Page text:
eduard schneider filmmaker with zacuto scorpion rig

When I look over the scratches and dents on my old Zacuto gear, I remember all the battles we went through in guerilla filmmaking and the exciting film projects shot documentary style. I remember all the music videos, short films, and documentaries, and I can’t help wondering how nothing ever broke!

The gear scars are a reminder of the hundreds of deployments in rough terrain, cold, hot, humid, dry weather, always on the run, racing against the clock. So, I wear those scars with pride when I’m on set. DP friends sometimes crack jokes about me showing up with my old Z-Finder EVF but to this date, there is no smaller, more lightweight and feature packed EVF out there. No other EVF runs so long on a single LPE6 battery!

Of all the equipment I have owned through these 10 years, Zacuto products are the only ones which remained always useful and never outdated, no matter which camera I used.

eduard schneider filmmaker with zacuto

It’s an honor for me to endorse the Zacuto brand at my studio and at my workshops. Being not only a customer but also a friend since the early days is a great privilege for me.

Happy 10-year anniversary, Zacuto! You’ve been with me all the way!

***********

Stay in touch with Edi by commenting below and following him on social media.

Instagram
Facebook
Website

eduard schneider filmmaker with zacuto

#withmycamera

Join the conversation

One Response to “And Then Came DSLRs… My Decade in the Video Industry”

  1. Frank Casanova on August 23rd, 2018 4:12 pm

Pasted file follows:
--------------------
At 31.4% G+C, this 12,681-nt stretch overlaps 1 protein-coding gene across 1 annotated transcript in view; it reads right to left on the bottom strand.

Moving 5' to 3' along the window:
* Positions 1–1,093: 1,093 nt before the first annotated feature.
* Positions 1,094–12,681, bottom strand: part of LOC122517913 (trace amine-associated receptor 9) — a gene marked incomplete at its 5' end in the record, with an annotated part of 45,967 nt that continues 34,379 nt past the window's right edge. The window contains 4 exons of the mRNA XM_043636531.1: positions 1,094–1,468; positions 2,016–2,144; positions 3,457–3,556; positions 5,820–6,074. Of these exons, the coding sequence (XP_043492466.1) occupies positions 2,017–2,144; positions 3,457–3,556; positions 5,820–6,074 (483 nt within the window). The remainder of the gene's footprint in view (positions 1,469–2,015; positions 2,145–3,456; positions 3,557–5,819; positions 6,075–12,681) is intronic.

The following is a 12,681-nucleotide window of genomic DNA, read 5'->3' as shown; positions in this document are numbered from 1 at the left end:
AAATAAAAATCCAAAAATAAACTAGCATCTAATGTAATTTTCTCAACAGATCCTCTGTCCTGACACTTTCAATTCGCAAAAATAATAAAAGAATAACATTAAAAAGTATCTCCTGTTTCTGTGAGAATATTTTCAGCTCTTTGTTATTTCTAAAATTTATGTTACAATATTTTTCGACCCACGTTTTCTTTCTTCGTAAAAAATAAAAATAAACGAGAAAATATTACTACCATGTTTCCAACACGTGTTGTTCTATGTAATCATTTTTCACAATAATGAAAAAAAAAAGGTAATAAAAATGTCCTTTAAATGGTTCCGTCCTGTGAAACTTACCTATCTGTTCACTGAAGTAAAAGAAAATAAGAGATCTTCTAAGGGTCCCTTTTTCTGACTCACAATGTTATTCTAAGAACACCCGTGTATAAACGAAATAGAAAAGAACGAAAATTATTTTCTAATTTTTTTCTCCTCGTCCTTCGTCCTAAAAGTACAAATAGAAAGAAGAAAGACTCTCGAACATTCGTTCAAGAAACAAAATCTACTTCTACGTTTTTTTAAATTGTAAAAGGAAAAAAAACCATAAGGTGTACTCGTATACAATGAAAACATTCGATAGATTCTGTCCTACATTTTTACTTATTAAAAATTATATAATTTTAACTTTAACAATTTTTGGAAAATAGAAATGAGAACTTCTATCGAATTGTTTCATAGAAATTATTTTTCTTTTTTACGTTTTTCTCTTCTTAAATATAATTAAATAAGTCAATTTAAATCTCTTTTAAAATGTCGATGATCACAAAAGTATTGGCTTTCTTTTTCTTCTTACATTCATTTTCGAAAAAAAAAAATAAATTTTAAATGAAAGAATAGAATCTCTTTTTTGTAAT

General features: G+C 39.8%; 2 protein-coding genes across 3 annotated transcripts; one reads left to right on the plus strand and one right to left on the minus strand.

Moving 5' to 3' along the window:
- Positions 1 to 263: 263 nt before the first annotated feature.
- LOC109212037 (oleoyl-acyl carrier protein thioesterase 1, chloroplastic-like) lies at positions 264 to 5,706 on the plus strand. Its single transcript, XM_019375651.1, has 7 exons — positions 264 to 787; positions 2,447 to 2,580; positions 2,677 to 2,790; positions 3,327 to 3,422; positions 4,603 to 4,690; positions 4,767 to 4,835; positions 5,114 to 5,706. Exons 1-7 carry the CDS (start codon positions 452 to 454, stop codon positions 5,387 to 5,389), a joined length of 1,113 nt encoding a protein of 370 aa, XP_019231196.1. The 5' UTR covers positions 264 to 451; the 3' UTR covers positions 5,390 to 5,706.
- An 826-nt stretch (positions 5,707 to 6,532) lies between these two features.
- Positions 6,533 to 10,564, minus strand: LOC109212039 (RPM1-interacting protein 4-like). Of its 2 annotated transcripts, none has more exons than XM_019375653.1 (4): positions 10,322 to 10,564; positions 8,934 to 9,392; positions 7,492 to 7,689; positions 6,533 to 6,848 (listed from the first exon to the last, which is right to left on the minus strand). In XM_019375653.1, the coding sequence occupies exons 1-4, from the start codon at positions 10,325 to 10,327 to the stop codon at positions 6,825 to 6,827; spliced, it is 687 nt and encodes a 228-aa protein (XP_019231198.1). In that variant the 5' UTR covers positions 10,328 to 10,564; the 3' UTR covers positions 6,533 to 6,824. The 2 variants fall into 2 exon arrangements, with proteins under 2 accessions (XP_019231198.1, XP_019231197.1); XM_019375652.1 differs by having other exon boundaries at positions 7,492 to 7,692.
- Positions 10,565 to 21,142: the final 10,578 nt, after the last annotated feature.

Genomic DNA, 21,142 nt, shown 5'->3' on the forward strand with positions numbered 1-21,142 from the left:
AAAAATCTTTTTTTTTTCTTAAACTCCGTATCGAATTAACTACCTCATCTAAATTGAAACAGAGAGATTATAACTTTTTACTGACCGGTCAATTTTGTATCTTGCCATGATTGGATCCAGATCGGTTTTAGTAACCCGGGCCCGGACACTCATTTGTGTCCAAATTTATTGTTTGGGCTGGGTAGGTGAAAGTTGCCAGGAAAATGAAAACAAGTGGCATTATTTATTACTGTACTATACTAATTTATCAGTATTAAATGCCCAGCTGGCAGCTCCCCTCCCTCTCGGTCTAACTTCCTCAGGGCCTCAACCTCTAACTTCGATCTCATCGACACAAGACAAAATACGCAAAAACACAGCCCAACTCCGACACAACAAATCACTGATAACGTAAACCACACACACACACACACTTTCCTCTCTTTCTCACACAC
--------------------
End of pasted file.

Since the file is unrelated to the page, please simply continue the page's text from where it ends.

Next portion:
Actually the DSLR killed much of the professional video production business. The DSLR lowered the buy-in level to the bottom where any kid with decent credit card could enter the business and take way business from the pros who had spent tens of thousands in their equipment. It “commoditized” the business. Now it wasn’t how talented you are, but how low is your price. If that kid was still living in the family garage with no overhead, he could take business off my table… with my professional level of overhead.

About the Author


Eduard Schneider is based in Romania, Eastern Europe. He was born as a German ethnic in Romania but grew up in Germany and France. After the fall of communism, he returned to Romania as a music producer, running his own small studio. After 10 years of music production, he switched over to visual, becoming one of the avant-garde independent filmmakers of his country. He started with music videos but soon extended his activity to TV commercials, short films, documentaries, corporate presentations and he co-produced a feature film called “Pop-Up.” He is a brand ambassador for Carl Zeiss, Letus Corporation, F&V and endorses Zacuto and Kessler Crane as he uses a wide range of their products. Living in a small town in central Romania widely knows as Transylvania, he became a citizen of honor in 2010 for promoting his place of birth and for bringing celebrities to work there. His work assignments are world-wide and he is a proud supplier of brands like Porsche, Mercedes, Daimler, Bosch and he has produced a music video for Michelle Williams of Destiny's Child. He is also involved in education, speaking at workshops and organizing masterclasses at his unconventional studio, which is a revamped factory from almost 100 years ago. He speaks German, Romanian, French, English and some Hungarian.

Newsletter

Sign up now!

Twitter